Project deliverable Open Access

D10.2 – Report on analysis of European datasets on employment, inactivity and unemployment rates

Anderson, Bridget; Walker, Sarah; Shutes, Isabel; Lepianka, Dorota; Baricevic, Vedrana; Hoffman, Drazen; Finlay, Graham ; Murphy, Karen; Gal, John; Havely, Dana

With the increasing value placed on data collection, and the growth of migration control as a policy topic, this report as part of WP10 of bEUcitizen, Barriers to EU citizenship: insiders and outsiders, seeks to explore how migrants are captured in datasets and what this can tell us about the in/exclusion of different groups as explored in our previous report, D10.1 Report on the rights and obligations of citizens and non-citizens in selected countries1. For this report, WP10 partner countries (Ireland, Netherlands, UK, Spain, Croatia and Israel) explored their national datasets, in the form of national labour force surveys (LFS), administrative and register datasets. We also looked at Eurostat harmonised data sources: the European Union Labour Force Survey (EU-LFS) and European Union Statistics on Income and Living Conditions (EU-SILC) as well as the publicly available Eurostat database on migration statistics.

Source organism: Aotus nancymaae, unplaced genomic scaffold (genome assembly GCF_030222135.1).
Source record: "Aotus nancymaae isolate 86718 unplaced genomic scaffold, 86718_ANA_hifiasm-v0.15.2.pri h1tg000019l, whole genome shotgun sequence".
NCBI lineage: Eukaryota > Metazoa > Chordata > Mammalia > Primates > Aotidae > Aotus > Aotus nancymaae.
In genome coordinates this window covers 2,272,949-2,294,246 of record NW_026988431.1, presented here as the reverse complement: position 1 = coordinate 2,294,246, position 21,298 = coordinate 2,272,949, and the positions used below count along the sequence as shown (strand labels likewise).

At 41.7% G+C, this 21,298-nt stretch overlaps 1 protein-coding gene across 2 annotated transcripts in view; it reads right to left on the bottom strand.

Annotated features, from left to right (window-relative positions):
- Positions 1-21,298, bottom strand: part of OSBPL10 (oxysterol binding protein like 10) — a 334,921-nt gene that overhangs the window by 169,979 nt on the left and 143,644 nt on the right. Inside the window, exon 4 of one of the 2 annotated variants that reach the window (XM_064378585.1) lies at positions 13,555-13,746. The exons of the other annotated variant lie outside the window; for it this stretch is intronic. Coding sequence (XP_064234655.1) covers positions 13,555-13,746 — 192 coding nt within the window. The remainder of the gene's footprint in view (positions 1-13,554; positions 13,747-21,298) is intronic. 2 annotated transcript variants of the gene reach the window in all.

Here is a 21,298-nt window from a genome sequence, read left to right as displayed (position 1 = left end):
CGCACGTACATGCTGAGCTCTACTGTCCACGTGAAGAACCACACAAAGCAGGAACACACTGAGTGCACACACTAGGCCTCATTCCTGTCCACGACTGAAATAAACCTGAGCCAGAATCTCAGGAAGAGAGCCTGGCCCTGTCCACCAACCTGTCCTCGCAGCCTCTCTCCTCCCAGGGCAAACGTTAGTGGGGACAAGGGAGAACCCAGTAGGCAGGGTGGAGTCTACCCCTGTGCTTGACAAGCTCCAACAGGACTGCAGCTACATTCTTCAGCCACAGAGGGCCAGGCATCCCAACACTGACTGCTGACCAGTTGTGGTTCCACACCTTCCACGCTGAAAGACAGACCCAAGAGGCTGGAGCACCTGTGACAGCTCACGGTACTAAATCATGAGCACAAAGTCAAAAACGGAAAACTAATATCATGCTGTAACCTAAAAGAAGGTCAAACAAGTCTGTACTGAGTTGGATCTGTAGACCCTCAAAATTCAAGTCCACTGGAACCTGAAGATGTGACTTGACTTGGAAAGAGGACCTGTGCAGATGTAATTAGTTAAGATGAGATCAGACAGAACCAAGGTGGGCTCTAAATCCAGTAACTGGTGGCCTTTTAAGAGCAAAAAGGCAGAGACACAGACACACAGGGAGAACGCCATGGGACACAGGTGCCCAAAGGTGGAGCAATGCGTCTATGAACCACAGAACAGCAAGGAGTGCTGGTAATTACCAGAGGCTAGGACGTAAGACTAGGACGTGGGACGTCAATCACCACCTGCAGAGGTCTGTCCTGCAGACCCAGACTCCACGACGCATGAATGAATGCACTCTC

Comparing different states’ datasets it becomes clear that it is necessary to engage with their political history. For example, while there were understandable concerns about migration data and representativeness, data on asylum seekers was far easier to come by. The perceived importance of collecting data on asylum (required under EU harmonisation of asylum procedures) has resulted in it being hypervisibilised. While for the purposes of our next deliverable, D10.3 which will develop more in-depth case studies on groups that have been invisibilised in data, this does not mean that making groups visible in data is necessarily a good thing for them. Identifying a population as a population can stigmatise and risk reducing complex social processes to matters of identity. The politics of visibility are complex and also nationally particular. As this report shows, it is thus important to remember that statistical processes are not necessarily the neutral and benign form of enumeration they can be taken to be (Sussman, 2004), but can contribute to processes of ‘othering’ and normalised ideas of in/exclusion. Data about populations can “render rigid new conceptualizations of the human being” through their categorization (Hacking, 1982 in Sussman, 2004: 102). Processes of labelling can lead to the construct of bureaucratic identities (Zetter, 1991) and Werbner (2000) similarly argues that some ethnic minority categorisation is ‘imagined’ by the state for the control of populations. Population data systems in European colonies, for example, were used to control colonial subjects (Anderson, 1991 in Selzer & Anderson, 2001). Thus, one needs to look behind the numbers at the framing of concepts embedded in statistical systems and what the data may be masking.

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